Van Riper takes nostalgic look at Eastern Shore

ART REVIEW

April 08, 1993|By John Dorsey | John Dorsey,Art Critic

Those who like their Eastern Shore traditional and folksy will like "Faces of the Eastern Shore: Photographs by Frank Van Riper" at the University of Maryland Baltimore County. Others may wish he had given himself a little wider range.

A noted journalist before he turned artist, Van Riper won the 1980 Merriman Smith Award for presidential news coverage for the New York Daily News. He retired in 1987 to pursue photography and now lives in Washington. The current show has been taken from his recent book, with which it shares a name.

Like the book, the show consists of a combination of photographs and accompanying texts (used here as wall labels with print that's too small to be read comfortably). The photos are black and white, richly toned but crisp and clear; they're straightforward, sometimes evoking mood but rarely bordering on sentiment.

One could say much the same about the texts, which shed light on the photos' subjects in easygoing prose that makes you feel a little closer to the people Van Riper photographs. However, occasionally he does lapse into cliche: "Long is one of those people who greet strangers with a bemused smile rather than suspicion. He enjoys pulling your leg, too, and the sound of laughter is never far away."

That's Paul Long of Marion, who sells mechanical junk and who's typical of Van Riper's subjects. The problem with Van Riper's book is that if individual images avoid sentiment, as a group they nevertheless add up to a sentimental vision of the Eastern Shore as an old-fashioned, folksy, down-homey sort of place -- the kind that can be found over there, sure, but that's only part of the story.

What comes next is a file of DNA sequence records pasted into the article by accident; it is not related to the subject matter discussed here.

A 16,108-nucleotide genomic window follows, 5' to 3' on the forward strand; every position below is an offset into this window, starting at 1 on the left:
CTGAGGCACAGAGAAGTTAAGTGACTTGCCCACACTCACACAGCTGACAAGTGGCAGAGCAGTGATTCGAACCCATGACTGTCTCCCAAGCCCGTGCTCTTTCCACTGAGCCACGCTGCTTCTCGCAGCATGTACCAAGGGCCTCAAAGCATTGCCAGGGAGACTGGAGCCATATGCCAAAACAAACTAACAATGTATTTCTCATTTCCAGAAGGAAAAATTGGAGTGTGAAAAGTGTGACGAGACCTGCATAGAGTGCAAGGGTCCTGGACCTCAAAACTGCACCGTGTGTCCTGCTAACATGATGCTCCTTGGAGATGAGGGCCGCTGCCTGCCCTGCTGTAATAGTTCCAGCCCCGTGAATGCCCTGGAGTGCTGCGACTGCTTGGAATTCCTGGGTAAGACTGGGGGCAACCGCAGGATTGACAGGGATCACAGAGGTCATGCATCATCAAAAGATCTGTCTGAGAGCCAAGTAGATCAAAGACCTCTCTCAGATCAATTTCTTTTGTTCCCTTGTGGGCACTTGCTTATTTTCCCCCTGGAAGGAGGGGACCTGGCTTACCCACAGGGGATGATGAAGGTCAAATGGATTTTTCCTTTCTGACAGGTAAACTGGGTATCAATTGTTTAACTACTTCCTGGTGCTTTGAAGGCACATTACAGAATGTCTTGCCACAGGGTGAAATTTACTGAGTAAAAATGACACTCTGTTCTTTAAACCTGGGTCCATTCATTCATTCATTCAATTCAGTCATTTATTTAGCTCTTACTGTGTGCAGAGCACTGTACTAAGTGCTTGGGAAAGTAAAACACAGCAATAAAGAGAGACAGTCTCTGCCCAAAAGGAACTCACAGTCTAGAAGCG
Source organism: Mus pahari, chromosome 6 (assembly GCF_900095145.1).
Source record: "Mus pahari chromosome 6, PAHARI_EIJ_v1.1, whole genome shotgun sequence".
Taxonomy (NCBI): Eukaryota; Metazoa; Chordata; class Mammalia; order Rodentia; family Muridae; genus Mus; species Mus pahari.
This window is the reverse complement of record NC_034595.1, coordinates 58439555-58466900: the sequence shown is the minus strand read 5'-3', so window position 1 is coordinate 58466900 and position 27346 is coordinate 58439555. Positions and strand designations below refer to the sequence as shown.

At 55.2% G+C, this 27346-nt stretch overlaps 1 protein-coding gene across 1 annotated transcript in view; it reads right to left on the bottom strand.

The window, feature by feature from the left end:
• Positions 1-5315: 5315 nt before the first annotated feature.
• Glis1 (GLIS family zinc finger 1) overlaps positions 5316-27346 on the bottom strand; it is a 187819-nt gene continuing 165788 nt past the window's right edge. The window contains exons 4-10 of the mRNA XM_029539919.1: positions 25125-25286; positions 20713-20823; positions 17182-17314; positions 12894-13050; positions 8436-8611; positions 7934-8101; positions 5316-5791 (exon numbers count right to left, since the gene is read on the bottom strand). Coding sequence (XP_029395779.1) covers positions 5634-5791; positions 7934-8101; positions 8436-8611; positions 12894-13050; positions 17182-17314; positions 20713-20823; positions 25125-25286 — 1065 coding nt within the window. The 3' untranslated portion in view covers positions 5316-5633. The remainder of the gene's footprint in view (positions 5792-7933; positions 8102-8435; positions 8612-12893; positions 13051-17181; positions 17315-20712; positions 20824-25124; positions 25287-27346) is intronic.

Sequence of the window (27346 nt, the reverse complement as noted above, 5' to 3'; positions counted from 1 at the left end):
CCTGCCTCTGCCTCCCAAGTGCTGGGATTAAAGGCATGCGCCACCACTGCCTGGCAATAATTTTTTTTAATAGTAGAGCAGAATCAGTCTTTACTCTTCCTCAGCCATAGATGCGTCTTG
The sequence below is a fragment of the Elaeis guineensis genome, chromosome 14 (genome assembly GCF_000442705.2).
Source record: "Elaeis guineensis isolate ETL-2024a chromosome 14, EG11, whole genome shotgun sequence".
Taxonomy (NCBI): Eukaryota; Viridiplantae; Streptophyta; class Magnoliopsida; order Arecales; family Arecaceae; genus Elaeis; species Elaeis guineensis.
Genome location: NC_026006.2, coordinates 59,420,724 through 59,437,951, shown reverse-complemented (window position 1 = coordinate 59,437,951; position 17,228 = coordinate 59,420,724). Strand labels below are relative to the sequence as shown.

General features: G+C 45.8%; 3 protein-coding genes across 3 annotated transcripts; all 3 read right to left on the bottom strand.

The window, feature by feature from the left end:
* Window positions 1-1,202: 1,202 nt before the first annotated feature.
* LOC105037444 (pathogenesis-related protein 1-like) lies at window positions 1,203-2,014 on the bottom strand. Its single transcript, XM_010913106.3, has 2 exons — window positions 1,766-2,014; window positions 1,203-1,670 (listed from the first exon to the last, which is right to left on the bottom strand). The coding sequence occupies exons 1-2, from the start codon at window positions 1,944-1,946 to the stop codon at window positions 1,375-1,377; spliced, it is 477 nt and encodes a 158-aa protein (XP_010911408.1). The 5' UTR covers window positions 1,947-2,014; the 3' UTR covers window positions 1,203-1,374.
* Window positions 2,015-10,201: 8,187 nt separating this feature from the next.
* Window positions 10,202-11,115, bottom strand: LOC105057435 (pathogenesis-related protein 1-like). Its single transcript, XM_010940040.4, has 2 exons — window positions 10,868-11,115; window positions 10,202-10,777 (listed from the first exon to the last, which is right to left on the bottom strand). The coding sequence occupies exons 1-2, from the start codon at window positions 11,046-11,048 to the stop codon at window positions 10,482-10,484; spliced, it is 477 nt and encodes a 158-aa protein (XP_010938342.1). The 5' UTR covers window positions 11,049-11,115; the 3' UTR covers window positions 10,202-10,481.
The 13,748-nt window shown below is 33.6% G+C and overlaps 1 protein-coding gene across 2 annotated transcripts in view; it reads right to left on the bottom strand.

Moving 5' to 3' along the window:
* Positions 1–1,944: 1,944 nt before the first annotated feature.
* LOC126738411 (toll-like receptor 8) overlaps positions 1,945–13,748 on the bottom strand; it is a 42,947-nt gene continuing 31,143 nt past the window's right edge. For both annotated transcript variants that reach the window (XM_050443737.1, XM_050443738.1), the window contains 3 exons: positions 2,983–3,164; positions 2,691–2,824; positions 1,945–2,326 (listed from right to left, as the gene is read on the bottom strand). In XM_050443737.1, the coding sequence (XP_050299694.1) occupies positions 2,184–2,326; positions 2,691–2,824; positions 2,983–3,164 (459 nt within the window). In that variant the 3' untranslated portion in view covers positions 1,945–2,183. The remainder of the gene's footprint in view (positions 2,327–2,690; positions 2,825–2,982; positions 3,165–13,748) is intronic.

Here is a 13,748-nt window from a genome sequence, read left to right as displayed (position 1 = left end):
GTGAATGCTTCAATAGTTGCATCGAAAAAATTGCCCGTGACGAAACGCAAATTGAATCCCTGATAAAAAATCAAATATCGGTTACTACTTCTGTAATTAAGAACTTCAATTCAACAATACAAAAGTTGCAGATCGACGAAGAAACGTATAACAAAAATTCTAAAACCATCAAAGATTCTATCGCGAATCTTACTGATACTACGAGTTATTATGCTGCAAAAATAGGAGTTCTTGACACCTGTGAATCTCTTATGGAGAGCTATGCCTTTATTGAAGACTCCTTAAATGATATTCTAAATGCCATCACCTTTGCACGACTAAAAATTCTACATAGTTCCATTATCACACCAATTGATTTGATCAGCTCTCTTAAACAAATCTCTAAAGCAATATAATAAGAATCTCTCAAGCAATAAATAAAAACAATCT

Van Riper's people are mostly traditional and rural. They're the farmer who raises pigs or rabbits; the smith -- Van Riper found two of them, a blacksmith and a blade smith who makes knives; the hunters; the oyster shuckers; the duck carvers; the small-shop owners who sell crafts or antiques; and folks who've been around a long time, like Miz Annie Parks, 91, of Tangier Island.

There are little indications here and there that the modern world encroaches on Van Riper's Eastern Shore, such as the picture of Clarence Bell, the first black chief of police in the history of Crisfield. But mostly the photographer prefers subjects like Helen Gaskins, the quilt lady of Chincoteague, and the Salisbury Baptist Temple's drive-in Passion Play, and Ed Thornton of Crisfield who sells junk and spare parts, and the Hooper's Island Gun Club.

The 20th century, with its gas stations and supermarkets, is almost invisible. So are the summer houses of the rich and their boats and their horses, and so is Ocean City and its crowds. But one doesn't see much of the northern Peninsula.

This is, of course, Van Riper's Eastern Shore; he's entitled to his vision, and he does well by it. But there are those who will find his vision simply too quaint and too narrow.

ART REVIEW

What: Eastern Shore Photos.

Where: Kuhn Library and Gallery, University of Maryland Baltimore County, 5401 Wilkens Ave.

When: 8 a.m. to 9 p.m. Mondays through Thursdays, 8 a.m. to 6 p.m. Fridays, noon to 6 p.m. Saturdays and Sundays. Through July 11.

Call: (410) 455-2270.

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